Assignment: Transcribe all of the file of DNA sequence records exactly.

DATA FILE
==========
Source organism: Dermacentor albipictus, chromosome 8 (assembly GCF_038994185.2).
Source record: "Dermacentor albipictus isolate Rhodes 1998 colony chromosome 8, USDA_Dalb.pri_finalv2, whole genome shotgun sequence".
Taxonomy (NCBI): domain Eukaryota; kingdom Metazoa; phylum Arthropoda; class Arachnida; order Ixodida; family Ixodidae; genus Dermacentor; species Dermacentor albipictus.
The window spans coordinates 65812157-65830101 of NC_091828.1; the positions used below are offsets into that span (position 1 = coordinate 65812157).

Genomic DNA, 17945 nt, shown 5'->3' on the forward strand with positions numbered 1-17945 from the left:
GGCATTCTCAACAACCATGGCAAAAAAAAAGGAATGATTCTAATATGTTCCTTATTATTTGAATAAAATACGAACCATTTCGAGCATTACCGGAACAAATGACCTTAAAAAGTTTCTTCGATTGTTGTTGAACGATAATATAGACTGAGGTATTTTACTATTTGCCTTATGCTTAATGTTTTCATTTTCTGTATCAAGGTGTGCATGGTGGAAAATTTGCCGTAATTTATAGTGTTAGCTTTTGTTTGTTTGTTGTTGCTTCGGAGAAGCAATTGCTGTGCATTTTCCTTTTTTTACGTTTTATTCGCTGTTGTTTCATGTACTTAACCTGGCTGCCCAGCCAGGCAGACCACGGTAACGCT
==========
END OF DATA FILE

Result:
Source organism: Dermacentor albipictus, chromosome 8 (assembly GCF_038994185.2).
Source record: "Dermacentor albipictus isolate Rhodes 1998 colony chromosome 8, USDA_Dalb.pri_finalv2, whole genome shotgun sequence".
Taxonomy (NCBI): domain Eukaryota; kingdom Metazoa; phylum Arthropoda; class Arachnida; order Ixodida; family Ixodidae; genus Dermacentor; species Dermacentor albipictus.
The window spans coordinates 65812157-65830101 of NC_091828.1; the positions used below are offsets into that span (position 1 = coordinate 65812157).

Genomic DNA, 17945 nt, shown 5'->3' on the forward strand with positions numbered 1-17945 from the left:
GGCATTCTCAACAACCATGGCAAAAAAAAAGGAATGATTCTAATATGTTCCTTATTATTTGAATAAAATACGAACCATTTCGAGCATTACCGGAACAAATGACCTTAAAAAGTTTCTTCGATTGTTGTTGAACGATAATATAGACTGAGGTATTTTACTATTTGCCTTATGCTTAATGTTTTCATTTTCTGTATCAAGGTGTGCATGGTGGAAAATTTGCCGTAATTTATAGTGTTAGCTTTTGTTTGTTTGTTGTTGCTTCGGAGAAGCAATTGCTGTGCATTTTCCTTTTTTTACGTTTTATTCGCTGTTGTTTCATGTACTTAACCTGGCTGCCCAGCCAGGCAGACCACGGTAACGCT